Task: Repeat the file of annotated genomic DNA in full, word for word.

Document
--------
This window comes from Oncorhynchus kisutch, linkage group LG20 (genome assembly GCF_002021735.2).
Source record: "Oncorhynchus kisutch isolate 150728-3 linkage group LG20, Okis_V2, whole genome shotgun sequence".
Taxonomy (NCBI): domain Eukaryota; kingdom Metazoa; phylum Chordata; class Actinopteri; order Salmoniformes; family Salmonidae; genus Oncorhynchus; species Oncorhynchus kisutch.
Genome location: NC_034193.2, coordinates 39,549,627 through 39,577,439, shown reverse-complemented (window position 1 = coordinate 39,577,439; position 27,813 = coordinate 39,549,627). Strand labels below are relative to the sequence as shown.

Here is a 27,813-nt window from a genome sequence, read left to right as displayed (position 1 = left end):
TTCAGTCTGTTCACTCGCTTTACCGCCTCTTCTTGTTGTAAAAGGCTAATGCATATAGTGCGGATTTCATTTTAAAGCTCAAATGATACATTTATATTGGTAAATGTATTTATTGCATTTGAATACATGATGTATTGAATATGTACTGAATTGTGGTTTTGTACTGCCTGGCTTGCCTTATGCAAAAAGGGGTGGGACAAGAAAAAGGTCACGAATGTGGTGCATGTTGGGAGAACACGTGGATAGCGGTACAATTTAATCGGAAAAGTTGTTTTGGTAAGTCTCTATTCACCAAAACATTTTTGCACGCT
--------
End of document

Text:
This window comes from Oncorhynchus kisutch, linkage group LG20 (genome assembly GCF_002021735.2).
Source record: "Oncorhynchus kisutch isolate 150728-3 linkage group LG20, Okis_V2, whole genome shotgun sequence".
Taxonomy (NCBI): domain Eukaryota; kingdom Metazoa; phylum Chordata; class Actinopteri; order Salmoniformes; family Salmonidae; genus Oncorhynchus; species Oncorhynchus kisutch.
Genome location: NC_034193.2, coordinates 39,549,627 through 39,577,439, shown reverse-complemented (window position 1 = coordinate 39,577,439; position 27,813 = coordinate 39,549,627). Strand labels below are relative to the sequence as shown.

Here is a 27,813-nt window from a genome sequence, read left to right as displayed (position 1 = left end):
TTCAGTCTGTTCACTCGCTTTACCGCCTCTTCTTGTTGTAAAAGGCTAATGCATATAGTGCGGATTTCATTTTAAAGCTCAAATGATACATTTATATTGGTAAATGTATTTATTGCATTTGAATACATGATGTATTGAATATGTACTGAATTGTGGTTTTGTACTGCCTGGCTTGCCTTATGCAAAAAGGGGTGGGACAAGAAAAAGGTCACGAATGTGGTGCATGTTGGGAGAACACGTGGATAGCGGTACAATTTAATCGGAAAAGTTGTTTTGGTAAGTCTCTATTCACCAAAACATTTTTGCACGCT